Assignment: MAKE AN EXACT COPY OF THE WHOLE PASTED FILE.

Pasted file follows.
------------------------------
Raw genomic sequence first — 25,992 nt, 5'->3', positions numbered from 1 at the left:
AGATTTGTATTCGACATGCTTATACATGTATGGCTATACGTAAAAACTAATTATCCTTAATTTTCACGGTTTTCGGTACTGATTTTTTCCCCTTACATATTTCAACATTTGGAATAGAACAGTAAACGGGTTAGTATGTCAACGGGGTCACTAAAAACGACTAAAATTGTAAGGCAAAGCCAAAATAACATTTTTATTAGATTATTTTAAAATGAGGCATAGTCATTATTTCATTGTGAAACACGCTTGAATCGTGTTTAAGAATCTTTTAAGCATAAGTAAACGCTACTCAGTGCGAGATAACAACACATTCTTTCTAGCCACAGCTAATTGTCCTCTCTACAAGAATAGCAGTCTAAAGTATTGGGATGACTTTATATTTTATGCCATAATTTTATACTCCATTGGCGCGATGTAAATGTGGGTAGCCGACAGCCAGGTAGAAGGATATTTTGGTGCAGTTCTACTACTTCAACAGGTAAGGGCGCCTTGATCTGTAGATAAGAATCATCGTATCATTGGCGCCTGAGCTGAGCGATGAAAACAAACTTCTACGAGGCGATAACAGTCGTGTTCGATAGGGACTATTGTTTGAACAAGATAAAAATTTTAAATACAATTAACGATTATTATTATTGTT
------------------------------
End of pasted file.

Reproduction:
Raw genomic sequence first — 25,992 nt, 5'->3', positions numbered from 1 at the left:
AGATTTGTATTCGACATGCTTATACATGTATGGCTATACGTAAAAACTAATTATCCTTAATTTTCACGGTTTTCGGTACTGATTTTTTCCCCTTACATATTTCAACATTTGGAATAGAACAGTAAACGGGTTAGTATGTCAACGGGGTCACTAAAAACGACTAAAATTGTAAGGCAAAGCCAAAATAACATTTTTATTAGATTATTTTAAAATGAGGCATAGTCATTATTTCATTGTGAAACACGCTTGAATCGTGTTTAAGAATCTTTTAAGCATAAGTAAACGCTACTCAGTGCGAGATAACAACACATTCTTTCTAGCCACAGCTAATTGTCCTCTCTACAAGAATAGCAGTCTAAAGTATTGGGATGACTTTATATTTTATGCCATAATTTTATACTCCATTGGCGCGATGTAAATGTGGGTAGCCGACAGCCAGGTAGAAGGATATTTTGGTGCAGTTCTACTACTTCAACAGGTAAGGGCGCCTTGATCTGTAGATAAGAATCATCGTATCATTGGCGCCTGAGCTGAGCGATGAAAACAAACTTCTACGAGGCGATAACAGTCGTGTTCGATAGGGACTATTGTTTGAACAAGATAAAAATTTTAAATACAATTAACGATTATTATTATTGTT